Most of those who said he should forgive replied as Christians, and said they would do as ambassadors for Jesus. Yet there is a more compelling answer offered by Jose Hobday,[7] who was a Catholic priest of Native American descent. He wrote of his experiences as an indigenous person in North America, experiencing genocide and persecution. He explains how those experiences and indigenous spirituality had taught him to forgive, not for the sake of his oppressors, but for the sake of himself. That forgiveness helped him transcend the wrongs that were done to him and his people. That if he did not forgive, it would only make him feel worse.

Yes, if forgiving will make you feel better, then you can do so for your own sake. But believing that you have to forgive when you cannot will only make you feel worse. Sometimes it is necessary for hurt people to hold on to their hurt and not relinquish it through forgiveness.

So, for your own sake, go into this Elul knowing that you do not need to forgive everything. You do not need to forgive those who have not made amends and you do not need to forgive what is beyond your capacity.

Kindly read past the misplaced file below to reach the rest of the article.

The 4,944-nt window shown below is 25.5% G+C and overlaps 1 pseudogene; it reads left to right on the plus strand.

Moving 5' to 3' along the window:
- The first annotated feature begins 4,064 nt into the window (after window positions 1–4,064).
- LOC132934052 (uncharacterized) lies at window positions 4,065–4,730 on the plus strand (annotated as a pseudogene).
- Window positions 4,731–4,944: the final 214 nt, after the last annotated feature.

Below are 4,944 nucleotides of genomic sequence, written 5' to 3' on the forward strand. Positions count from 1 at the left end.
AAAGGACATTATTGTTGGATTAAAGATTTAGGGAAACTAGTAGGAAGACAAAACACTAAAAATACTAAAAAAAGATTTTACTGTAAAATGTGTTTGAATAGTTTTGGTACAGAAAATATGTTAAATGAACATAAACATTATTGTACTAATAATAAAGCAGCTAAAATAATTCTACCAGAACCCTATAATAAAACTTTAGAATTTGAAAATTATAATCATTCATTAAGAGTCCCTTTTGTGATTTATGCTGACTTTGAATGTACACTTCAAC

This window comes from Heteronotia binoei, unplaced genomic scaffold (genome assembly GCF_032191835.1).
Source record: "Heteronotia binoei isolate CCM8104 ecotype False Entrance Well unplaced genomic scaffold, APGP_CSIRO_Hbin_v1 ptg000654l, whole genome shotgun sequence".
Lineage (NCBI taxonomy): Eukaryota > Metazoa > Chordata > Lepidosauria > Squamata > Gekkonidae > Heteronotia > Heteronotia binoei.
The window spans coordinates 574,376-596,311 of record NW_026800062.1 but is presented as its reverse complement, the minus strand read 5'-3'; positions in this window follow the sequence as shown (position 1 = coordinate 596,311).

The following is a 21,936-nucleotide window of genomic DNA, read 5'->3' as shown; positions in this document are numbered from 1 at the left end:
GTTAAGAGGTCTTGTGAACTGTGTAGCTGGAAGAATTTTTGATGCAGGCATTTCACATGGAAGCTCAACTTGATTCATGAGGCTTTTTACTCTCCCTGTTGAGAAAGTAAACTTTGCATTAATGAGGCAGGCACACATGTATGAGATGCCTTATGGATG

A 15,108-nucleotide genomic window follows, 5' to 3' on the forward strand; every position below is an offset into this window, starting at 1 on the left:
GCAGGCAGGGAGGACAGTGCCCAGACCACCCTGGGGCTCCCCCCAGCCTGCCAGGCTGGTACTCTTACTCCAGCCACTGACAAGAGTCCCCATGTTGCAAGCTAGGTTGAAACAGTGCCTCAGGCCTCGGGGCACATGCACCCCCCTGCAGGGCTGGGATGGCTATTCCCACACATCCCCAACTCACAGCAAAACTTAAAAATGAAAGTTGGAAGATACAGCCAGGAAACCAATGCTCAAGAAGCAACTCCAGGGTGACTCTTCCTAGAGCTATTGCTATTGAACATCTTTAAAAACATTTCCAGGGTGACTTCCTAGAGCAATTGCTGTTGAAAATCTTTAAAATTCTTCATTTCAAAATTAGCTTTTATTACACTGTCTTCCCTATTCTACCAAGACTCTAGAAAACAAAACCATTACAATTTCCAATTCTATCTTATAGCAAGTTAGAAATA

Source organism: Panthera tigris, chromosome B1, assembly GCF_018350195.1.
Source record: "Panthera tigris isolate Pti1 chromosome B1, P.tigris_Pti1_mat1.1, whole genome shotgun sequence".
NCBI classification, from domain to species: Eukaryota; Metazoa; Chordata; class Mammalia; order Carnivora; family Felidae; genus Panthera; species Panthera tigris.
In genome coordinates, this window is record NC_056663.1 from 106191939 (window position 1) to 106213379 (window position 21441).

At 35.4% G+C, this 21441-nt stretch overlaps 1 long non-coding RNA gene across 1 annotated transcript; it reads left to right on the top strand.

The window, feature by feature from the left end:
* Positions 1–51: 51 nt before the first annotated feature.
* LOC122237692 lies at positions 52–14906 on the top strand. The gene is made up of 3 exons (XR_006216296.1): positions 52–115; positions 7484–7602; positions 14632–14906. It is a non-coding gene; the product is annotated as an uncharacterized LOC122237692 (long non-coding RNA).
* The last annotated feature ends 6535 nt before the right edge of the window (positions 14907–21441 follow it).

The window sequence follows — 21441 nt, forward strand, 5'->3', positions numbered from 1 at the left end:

Judaism is not about creating perfect people, absolved of blemishes and able to exercise the infinite mercy we expect of God. It is about accepting we are real people, who make real mistakes, learn from them and try to improve. It is about accepting that we are vulnerable people, who are capable of hurting and being hurt, and who might not find resolution in this lifetime.

Work on what you can change in yourself. Apologise for what you have done wrong. Forgive where you can forgive.

But know that not everything must be forgiven. Not everything should be. Not everything can.

Shabbat shalom.

sunflowers

I will give this sermon on Saturday 22nd August at Newcastle Reform Synagogue.

[1]Mishnah Yoma 8:9

[2]Babylonian Talmud Sanhedrin 74a

[3]Deuteronomy 19:1-3

[4]Deuteronomy 19:6

[5]Deuteronomy 19:5

[6]Schocken Books, 1970

[7]Chapter 23